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New law seeks to set standards in housing industry in Kenya

The government has released draft laws aimed at regulating the housing industry.

Unveiling of the regulations follows Thursday’s cabinet approval of the draft laws. The cabinet also authorised re-zoning of Nairobi, Kisumu, Mombasa and other urban areas to accommodate the rising urban population.

The Built Environment Bill 2012, the National Building regulations and the National Building Maintanance policy 2012 were published yesterday inviting the public to give their views before they are tabled in Parliament for approval.

Built Environment Bill 2012 is meant to help bring order and sanity in the fast-growing construction industry by establishing minimum standards and practices.

It also puts in place the Building Authority of Kenya to “control, manage and enforce laws in the built environment by setting up building standards for maintenance, registration, certification, water, energy, safety and health.” The authority will also play an oversight role in both national and county governments.

The National Building Regulations 2012 seeks to review the outdated rules and regulations (Building Code that is a replica of the 1948 British Building Regulations) to keep abreast with the new building technologies as well as design methods and innovative building systems.

The National Building Maintenance policy 2012 seeks to ensure regular and consistent maintenance of buildings throughout their life span.

“Lack of maintenance reduces the life of a building and in some cases renders the building unsafe for occupation,” reads the notice in part.

Effective immediately

The regulation set out re-zoning of urban areas to ensure that towns are developed in a controlled manner and it becomes effective immediately with line ministries expected to implement it.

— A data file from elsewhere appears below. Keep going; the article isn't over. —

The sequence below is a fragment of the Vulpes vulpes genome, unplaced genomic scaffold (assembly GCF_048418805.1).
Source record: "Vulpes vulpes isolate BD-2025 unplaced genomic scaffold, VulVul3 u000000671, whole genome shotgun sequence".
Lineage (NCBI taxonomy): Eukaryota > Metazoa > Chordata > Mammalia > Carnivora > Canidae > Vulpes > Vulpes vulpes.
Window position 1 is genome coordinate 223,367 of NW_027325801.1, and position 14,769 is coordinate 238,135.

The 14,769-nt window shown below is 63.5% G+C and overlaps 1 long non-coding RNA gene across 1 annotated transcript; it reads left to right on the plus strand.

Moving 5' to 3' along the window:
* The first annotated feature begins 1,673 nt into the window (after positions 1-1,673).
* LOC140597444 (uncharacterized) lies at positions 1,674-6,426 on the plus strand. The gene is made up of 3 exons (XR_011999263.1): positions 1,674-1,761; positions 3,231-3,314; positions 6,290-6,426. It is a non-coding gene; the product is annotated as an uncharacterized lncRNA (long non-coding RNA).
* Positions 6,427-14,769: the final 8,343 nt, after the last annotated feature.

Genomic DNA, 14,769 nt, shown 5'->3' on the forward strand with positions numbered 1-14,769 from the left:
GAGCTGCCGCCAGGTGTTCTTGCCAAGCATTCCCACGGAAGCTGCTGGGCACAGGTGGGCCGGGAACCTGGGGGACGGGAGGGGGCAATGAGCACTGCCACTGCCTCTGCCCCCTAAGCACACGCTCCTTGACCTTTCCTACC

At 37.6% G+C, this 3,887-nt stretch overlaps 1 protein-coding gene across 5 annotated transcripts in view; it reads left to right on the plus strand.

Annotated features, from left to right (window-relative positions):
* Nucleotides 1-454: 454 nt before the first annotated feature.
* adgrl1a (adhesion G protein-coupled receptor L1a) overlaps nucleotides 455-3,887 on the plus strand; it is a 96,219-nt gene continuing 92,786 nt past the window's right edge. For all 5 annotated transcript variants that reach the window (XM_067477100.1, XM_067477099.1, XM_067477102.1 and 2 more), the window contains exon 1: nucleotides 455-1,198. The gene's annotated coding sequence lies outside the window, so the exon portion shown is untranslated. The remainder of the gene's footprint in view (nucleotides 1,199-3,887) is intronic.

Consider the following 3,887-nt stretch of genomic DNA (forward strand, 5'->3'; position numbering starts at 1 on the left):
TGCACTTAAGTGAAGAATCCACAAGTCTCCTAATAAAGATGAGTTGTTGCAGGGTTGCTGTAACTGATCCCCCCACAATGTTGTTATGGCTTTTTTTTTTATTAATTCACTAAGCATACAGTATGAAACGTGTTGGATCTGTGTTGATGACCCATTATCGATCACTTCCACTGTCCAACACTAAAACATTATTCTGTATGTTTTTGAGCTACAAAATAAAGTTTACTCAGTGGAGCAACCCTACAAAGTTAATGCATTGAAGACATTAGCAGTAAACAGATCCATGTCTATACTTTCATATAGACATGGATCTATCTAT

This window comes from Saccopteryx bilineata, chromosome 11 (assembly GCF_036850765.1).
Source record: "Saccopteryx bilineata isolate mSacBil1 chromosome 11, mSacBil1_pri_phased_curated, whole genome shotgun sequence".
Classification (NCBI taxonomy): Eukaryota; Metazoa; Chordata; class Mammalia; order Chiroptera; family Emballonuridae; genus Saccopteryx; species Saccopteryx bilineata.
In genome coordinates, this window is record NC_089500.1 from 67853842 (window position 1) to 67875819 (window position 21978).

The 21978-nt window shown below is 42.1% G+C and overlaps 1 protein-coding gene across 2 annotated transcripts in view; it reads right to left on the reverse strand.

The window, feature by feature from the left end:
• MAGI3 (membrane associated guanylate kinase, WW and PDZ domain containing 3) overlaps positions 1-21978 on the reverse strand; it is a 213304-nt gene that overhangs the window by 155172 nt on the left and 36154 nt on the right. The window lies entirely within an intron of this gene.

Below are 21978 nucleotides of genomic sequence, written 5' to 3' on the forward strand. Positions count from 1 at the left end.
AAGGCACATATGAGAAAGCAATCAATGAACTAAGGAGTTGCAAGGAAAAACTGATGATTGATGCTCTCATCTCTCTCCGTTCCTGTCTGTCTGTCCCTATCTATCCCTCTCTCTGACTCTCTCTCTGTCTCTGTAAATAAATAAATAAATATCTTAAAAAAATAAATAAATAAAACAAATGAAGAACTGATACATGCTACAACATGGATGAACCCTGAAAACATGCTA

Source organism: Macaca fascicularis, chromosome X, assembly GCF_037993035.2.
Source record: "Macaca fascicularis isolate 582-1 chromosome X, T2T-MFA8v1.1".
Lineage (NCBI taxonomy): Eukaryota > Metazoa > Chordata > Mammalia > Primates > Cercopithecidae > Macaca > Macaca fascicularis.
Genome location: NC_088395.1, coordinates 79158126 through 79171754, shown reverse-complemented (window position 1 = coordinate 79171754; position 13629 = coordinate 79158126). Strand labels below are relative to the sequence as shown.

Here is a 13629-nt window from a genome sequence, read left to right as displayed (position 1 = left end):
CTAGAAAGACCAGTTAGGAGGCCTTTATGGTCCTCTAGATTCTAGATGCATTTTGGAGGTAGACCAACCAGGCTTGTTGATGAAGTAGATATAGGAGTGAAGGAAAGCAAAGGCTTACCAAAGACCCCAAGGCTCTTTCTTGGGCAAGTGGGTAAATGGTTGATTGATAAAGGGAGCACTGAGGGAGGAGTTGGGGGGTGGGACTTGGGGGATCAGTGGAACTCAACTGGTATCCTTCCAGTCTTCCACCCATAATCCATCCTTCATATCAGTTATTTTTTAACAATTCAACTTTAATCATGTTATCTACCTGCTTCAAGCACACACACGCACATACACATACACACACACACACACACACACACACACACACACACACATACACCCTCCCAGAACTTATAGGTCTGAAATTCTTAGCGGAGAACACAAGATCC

“Relevant sectoral laws on land use will be revised so that by 2030 all metropolitan and other urban areas will be well planned and zoning will be properly effected,” it notes in part.

The City Council of Nairobi (CCN) recently revealed its plans to transform the city in an effort to accommodate surging rural-urban migration.

According to the recently released CCN’s strategic plan 2012/2017, Nairobi will be divided into five sub-metro units, each of which will have a municipality status and powers to deliver services within their areas of jurisdiction.

“Each sub-metro will have five zones headed by a manager and five wards headed by a ward coordinator, that is, 58 councilors/assembly members,” reads the strategic plan.

The designed structure focuses on aligning the council functions with the requirements of a county government as opposed to two governing arms — policy and executive.

The structure is also considered decentralisation of services as well as a flat structure with staff distributed across the units hence accountability of output from each employee.

The structure is also considered decentralisation of services as well as a flat structure with staff distributed across the units promoting accountability of output from each employee in terms of effectiveness.

A strategy of outsourcing services will be adopted, creating jobs for other agencies and enabling the council to concentrate on its core functions; public health, environment conservation, planning and development, education, trade and development, urban agriculture culture and social services.

Nation

 

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